Why do these place names have prepositions in them?

Look around place names in the United Kingdom and you will find many places with three or more words in their names, often with a preposition somewhere in the middle. Consider cities like Stoke-on-Trent, Southend-on-Sea, Newcastle upon Tyne, Barton-upon-Humber, Barton on Sea, and perhaps more famously, Stratford-upon-Avon. Each of these places has either an “on”, and “upon” in them, followed by a location, usually the ocean of the river that runs through them. So, what’s up with that?

It turns out that this sort of naming is not uniquely English. Across the Channel in France, we have Pacy-sur-Eure, Thiel-sur-Acolin, and Meschers-sur-Gironde. While place names containing multiple words are not uncommon in France, such as Aix-en-Provence, these names still follow a similar pattern to the English place names.

Other places of note include the Netherlands, where we find places like Millingen aan de Rijn, Wijk bij Duurstede, and Snel an Polanen. Across the border, in Germany, we have the more renown Frankfurt (am Main), not to be confused with Frankfurt an der Oder. Other places include towns like Burg bei Magdeburg, Landsberg am Lech, Vishofen an der Donau, and Neufahrn bei Freising. These places all share similar patterns of preposition use, and a reference to another place or geographical location. Observing these patterns, I thought, why not dive a little bit more into why some places follow such patterns, while many others do not.

The answer might be more obvious than you think. There are multiple places that share the same name, and the most well-known example of this is Frankfurt. Frankfurt, which many would associate with the city in the state of Hesse in Germany, also shares its name with a city in Brandenburg, a village in Markt Taschendorf, Bavaria, and a settlement in Wanzleben, Sachsen-Anhalt. While it is possible to distinguish each Frankfurt by the state or municipality the Frankfurt is located in, to distinguish the larger cities, people generally preferred to distinguish them by the river that runs through them. For Frankfurt am Main, that is the Main, and for Frankfurt an der Oder, that is the Oder. But for the smaller Frankfurts, their place name in official addresses go by the larger municipality, such as Wanzleben-Börde for the one in Sachsen-Anhalt, and Markt-Taschendorf for the village in Bavaria. Other settlements could use the major settlement in its proximity to distinguish from other settlements, as with Burg bei Magdeburg.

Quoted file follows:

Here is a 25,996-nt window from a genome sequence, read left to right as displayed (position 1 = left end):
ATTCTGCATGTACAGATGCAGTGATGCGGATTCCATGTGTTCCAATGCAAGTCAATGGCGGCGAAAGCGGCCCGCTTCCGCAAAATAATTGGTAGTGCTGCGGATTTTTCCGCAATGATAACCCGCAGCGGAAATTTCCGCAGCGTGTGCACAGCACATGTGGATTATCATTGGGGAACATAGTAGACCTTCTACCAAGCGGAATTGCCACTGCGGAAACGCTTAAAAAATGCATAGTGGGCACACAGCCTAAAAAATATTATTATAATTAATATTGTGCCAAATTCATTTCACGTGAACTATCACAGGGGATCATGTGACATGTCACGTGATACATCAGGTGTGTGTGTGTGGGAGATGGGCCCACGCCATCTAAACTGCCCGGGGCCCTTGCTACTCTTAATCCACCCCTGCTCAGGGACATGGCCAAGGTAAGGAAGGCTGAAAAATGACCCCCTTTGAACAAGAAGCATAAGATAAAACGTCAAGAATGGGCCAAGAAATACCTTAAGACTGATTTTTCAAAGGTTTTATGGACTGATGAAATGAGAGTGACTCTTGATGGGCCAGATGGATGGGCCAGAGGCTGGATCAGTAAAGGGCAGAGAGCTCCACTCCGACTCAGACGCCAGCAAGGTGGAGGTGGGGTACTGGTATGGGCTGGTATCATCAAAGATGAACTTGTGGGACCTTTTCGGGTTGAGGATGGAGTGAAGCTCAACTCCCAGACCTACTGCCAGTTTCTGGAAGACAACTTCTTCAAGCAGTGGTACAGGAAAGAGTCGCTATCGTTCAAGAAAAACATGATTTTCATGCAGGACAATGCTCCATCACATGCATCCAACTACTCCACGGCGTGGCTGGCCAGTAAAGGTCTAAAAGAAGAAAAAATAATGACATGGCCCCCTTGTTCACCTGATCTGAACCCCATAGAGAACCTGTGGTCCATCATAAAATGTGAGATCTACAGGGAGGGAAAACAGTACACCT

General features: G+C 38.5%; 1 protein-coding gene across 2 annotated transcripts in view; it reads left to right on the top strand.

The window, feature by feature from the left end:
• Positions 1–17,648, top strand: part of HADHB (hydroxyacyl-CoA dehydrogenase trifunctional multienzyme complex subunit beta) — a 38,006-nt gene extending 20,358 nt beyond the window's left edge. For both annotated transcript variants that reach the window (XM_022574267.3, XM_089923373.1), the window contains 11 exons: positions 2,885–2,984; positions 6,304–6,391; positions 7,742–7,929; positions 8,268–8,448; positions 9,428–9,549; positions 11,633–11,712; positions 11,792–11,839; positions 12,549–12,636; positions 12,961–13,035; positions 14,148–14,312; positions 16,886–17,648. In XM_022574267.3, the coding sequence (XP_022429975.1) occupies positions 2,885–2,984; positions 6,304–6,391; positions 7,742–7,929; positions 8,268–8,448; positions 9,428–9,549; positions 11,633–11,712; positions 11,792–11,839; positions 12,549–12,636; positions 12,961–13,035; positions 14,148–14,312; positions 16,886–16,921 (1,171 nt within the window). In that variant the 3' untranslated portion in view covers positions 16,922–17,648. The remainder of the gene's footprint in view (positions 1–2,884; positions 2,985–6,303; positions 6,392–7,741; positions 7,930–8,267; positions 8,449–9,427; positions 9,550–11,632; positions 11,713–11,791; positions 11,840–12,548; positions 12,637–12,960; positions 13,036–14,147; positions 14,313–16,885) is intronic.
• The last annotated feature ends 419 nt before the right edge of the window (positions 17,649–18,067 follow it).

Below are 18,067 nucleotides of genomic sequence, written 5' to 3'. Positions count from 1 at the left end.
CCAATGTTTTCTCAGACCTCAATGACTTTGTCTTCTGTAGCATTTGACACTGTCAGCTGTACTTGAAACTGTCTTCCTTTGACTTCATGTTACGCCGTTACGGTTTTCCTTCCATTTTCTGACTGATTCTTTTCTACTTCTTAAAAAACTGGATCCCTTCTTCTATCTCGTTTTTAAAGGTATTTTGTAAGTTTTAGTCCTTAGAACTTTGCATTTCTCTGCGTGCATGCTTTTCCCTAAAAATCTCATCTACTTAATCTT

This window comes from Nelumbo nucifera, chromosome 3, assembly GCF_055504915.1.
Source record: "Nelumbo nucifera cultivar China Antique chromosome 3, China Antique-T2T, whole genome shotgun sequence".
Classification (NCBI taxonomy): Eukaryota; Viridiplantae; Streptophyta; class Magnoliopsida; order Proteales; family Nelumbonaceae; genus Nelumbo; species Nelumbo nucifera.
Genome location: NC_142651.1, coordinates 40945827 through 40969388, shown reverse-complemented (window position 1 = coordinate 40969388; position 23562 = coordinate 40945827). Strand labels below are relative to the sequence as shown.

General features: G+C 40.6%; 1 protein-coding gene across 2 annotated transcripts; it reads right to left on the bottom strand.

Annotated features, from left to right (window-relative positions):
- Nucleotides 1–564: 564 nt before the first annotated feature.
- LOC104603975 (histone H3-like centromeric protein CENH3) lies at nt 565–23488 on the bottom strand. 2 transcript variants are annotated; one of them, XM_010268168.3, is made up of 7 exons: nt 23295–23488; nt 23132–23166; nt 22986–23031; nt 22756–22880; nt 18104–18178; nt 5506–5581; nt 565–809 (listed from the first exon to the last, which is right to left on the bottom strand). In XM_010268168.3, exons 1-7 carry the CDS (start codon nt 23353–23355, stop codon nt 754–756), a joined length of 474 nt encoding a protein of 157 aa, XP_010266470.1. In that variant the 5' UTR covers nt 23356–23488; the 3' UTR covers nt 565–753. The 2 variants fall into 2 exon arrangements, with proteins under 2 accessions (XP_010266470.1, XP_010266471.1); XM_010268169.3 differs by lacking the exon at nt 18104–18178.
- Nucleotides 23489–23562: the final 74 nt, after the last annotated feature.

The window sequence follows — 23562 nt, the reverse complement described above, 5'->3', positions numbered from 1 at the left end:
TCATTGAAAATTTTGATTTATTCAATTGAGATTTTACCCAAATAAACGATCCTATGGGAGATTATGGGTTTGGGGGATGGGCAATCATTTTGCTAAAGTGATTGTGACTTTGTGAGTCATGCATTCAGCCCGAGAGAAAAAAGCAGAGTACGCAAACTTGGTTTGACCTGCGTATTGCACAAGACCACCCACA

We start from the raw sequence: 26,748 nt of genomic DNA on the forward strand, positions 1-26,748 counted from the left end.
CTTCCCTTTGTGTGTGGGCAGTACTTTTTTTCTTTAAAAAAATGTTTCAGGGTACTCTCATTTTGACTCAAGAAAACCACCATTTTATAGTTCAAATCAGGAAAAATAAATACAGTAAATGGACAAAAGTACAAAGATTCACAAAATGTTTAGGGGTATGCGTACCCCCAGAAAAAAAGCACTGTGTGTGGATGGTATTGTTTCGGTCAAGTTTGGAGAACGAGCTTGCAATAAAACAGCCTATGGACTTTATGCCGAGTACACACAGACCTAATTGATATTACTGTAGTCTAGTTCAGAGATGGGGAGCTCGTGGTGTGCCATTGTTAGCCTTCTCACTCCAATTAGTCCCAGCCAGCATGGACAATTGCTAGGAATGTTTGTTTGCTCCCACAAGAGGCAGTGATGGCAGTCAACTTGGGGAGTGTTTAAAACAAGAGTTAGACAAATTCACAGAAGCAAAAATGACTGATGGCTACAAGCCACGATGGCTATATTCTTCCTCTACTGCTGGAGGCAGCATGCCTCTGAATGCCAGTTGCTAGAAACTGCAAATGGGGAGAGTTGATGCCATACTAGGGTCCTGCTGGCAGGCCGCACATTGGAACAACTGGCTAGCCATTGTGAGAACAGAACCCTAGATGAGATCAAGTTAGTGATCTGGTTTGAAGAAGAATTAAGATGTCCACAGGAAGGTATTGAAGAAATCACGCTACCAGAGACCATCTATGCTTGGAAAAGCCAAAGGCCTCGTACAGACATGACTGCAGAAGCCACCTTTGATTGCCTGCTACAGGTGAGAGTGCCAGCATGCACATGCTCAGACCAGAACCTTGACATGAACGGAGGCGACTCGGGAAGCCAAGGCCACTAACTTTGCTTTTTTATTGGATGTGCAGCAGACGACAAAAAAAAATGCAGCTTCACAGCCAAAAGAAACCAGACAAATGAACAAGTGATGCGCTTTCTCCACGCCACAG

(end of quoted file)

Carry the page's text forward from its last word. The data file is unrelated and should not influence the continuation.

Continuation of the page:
When we look to England, there is not really a pattern in hyphenation rules of these three-word place names, such as Stoke-on-Trent and Newcastle upon Tyne. There is also not really a pattern over the preference for one preposition over another similar one (think “upon” versus “on”). The word “upon” could have sounded more sophisticated than “on” to some people, leading to its use in major towns. But of course, exceptions do exist, like we see in the Stoke-on-Trent and Newcastle upon Tyne example. Nevertheless, the use of prepositions for this function is shared between the countries and languages that use them.

It is worth to note that such distinguishing has been done in some towns in Norway, known for the infamous villages called Å. To distinguish one Å from the other villages called Å, the preposition i is used followed by the municipality the village is located in. For instance, the Å in Åfjord is known as Å i Åfjord, but it also goes by Årnes and Åfjord. The Å in Moskenes is referred to as Å i Lofoten (Å in Lofoten).

Interestingly, in the Anglophone sphere, these place names are much rarer in countries like Australia, New Zealand, and Canada, although the United States does have a couple of places following the pattern. Most notably, there are Hastings-On-Hudson and Croton-On-Hudson in New York. This pattern has also made its way into pop culture and literature, such as Puddleby-on-the-Marsh, the hometown of Doctor Dolittle, and Stow-on-Side in Galar, a region in the eighth generation of the Pokemon games, Sword and Shield. A curiosity that I decided to explore from travelling and randomly exploring Google Maps, I am glad to have learnt something from this exploration, and made a little something to share what I have learnt.


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